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Malawi: Parliamentary Legal Affairs Committee Supports Review of Competition and Fair Trading Act and Its Regulations

Parliamentary Legal Affairs Committee adds credence that it is important that Malawian laws need to be reviewed as frequently as practical and thus supports the review of Competition and Fair Trading Act (CFTA) and its Regulations, which Competition & Fair Trading Commission (CFTC) is undertaking.

Speaking at a sensitization meeting in Salima on Saturday, the Parliamentary Committee chairperson, Albert Mbawala emphasized that the CFTA – a piece of legislation that aims at protecting consumers and foster competition – is wanting.

He added that the CFTA is important in regulating monopolies and ensuring an efficient economy and that is why it must be up to date arguing that the current law is archaic.

“It is important to review laws that are up to date and let us not use archaic laws” Mbawala said. “It is important that these laws are reviewed as frequently as practical.”

The current CFTA was enacted over two decades ago in 1998, and has since been out of sync with trends in the economy. Under the CFTA, the CFTC was established in the same year with a mandate to regulate, monitor, control and prevent acts or behaviours which would adversely affect competition and fair trading in Malawi.

The Commission is currently in the process of reviewing the CFTA and its Regulations and proposed areas of reform by the Commission include

· Mandatory merger application;

· Revision of fines and penalties – percentage of turnover;

· Introduction of on-spot fines;

· CFTC to replace Consumer Council under CPA; and

· Commitment and Settlement Procedures.

Gracing the sensitization meeting was Minister of Trade & Industry, Simplex Chithyola Banda, who said since 1998, “there have been significant changes in the economy as well as the business environment, not just in Malawi, but regionally and globally as well”.

“The legal framework that regulates competition and consumer welfare in Malawi is therefore outdated and not in tandem with trends that have taken place in the area of competition and consumer welfare.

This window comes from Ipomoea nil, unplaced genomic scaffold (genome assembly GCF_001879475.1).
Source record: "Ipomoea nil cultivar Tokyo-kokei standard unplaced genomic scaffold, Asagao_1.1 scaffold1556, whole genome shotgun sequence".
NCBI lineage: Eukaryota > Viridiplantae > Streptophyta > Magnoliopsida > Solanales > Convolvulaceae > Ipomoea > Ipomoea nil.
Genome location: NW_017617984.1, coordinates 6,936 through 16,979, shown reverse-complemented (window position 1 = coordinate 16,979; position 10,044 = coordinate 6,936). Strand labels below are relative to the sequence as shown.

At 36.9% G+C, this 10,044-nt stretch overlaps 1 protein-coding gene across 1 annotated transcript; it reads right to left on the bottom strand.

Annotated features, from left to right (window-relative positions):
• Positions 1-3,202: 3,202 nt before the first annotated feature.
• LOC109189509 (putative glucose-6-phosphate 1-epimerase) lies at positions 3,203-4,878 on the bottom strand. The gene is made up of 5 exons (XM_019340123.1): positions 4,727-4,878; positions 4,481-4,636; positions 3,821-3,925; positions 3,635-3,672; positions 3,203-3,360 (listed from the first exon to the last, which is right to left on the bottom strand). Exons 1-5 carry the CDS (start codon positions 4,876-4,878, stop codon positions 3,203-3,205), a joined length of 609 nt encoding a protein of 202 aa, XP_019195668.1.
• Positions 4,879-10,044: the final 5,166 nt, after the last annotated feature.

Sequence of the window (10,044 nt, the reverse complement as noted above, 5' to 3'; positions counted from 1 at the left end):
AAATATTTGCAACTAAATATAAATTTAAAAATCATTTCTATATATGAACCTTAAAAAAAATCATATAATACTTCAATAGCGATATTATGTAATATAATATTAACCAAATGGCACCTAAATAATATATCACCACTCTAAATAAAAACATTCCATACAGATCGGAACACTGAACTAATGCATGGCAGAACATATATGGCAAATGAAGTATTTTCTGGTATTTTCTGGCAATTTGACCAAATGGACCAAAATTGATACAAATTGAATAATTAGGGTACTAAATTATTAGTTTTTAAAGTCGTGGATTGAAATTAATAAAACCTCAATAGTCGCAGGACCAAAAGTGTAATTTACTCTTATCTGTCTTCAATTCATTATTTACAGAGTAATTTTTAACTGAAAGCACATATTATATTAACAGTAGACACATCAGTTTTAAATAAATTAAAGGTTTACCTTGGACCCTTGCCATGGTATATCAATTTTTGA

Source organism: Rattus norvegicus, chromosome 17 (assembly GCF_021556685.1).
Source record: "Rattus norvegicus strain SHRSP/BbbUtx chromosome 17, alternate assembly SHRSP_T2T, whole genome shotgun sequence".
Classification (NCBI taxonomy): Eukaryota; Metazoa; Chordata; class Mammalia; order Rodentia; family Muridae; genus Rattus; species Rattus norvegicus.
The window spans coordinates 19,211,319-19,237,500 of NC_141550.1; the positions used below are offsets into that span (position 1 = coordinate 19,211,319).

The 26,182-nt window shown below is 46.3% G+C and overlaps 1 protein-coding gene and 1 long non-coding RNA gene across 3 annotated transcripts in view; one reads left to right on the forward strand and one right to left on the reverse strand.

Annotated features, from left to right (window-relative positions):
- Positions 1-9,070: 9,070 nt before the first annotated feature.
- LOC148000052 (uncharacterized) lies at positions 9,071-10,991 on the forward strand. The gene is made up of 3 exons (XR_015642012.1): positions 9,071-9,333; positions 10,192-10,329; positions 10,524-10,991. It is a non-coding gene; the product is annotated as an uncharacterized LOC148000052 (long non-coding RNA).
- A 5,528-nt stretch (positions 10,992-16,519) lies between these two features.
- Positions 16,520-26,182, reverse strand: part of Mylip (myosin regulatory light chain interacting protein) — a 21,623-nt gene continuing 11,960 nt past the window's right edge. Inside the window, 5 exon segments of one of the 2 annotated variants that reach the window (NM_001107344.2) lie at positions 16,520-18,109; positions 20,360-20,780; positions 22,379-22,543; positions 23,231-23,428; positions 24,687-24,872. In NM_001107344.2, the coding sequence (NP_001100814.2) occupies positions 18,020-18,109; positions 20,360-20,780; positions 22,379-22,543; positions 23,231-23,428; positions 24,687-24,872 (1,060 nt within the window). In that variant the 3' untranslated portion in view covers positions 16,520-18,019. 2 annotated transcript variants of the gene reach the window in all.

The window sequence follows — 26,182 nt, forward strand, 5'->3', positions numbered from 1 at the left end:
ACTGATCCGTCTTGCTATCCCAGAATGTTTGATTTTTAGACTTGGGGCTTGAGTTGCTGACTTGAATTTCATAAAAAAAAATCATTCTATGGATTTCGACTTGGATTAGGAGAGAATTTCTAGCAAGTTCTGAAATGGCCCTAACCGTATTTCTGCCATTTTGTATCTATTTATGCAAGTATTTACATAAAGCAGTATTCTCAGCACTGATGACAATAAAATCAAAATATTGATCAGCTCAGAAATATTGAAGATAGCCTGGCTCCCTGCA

“In order to foster economic development in Malawi, it is important that we have an enabling business environment that allows all businesses to compete fairly and one that also ensures that the rights of consumers are respected.”

The Minister appraised the legislators that the Bill, will among other things, “provide for a more effective enforcement regime through fines and penalties as well as various legal remedies that will ensure that anti-competitive and consumer rights violations are not tolerated in our economy”.

“Furthermore, the new law will clear the inconsistencies and ambiguities in the current Act that have posed various challenges for the Commission in enforcing the law.

“It is also pleasing that, not only has the Bill incorporated some international competition and consumer protection best practices, principles and standards, but it has also included provisions on collaboration with other multilateral bodies in enforcing competition and consumer protection law.”

The fresh calls for the speedy amendment of the CFTA fined Airtel Malawi Plc K2.1 billion for alleged unfair trading practices but the telco sought court intervention, which ruled that the Commission should refund the funds.

The CFTC took the ruling made on July 12 back to the High Court, which upheld the order that the Civil Division made for the Commission to refund the total of K2,113,099,006.

The determination made to refund the funds was based on the Court’s earlier determination by Justice Alan Muhome, who contended that Section 51 of CFTA “presupposes the existence of criminal proceedings and the consequences thereof include a fine, disgorgement of financial gains and imprisonment”.

He observed that the CFTA “does not mandate CFTC to expressly convict offenders, impose fines, disgorgement of financial gains and imprisonment and also that it does not have the power to issue administrative fines since CFTA does not provide for the same.

“Under Malawi law, criminal prosecutorial powers are primarily vested in the DPP (Section 99(2) of the Constitution as well as section 76 of the Criminal Procedure and Evidence Code,” said the judgment.

But in upholding that CFTC should still make a refund, Justice Muhome, granted a stay against the judgment on July 12, “in relation to the finding that CFTC lacks jurisdiction to mete out fines, until the matter is disposed of by the apex court or a further order of the Court.

Justice Muhome also said for the avoidance of doubt, the orders directed to the Director of Public Prosecutions (DPP) are similarly stayed” in which CFTC’s determination that Airtel Malawi’s conduct was unconscionable and unreasonable, thus ordered the DPP to review the evidence in the matter and commence criminal proceedings against Airtel within 90 days.

In September last year, CFTC ordered Airtel to pay the fine for what was described as ‘unreasonable’ behaviour to customers over Khethekhethe loyalty bonus programme — following several complaints from consumers, alleging Airtel stopped automatically crediting into customer accounts with monthly bonuses.

According to the complaints to CFTC, customers were required to apply for the redemption of their bonuses on the 14th of every month but they were being forfeited if they were not redeem.

It was further alleged that the unredeemed bonuses were later appropriated and sold to other customers on the 15th and CFTC claimed that Airtel Malawi made a financial gain of about K2.1 billion, thereby acting “unreasonably and without conscious.”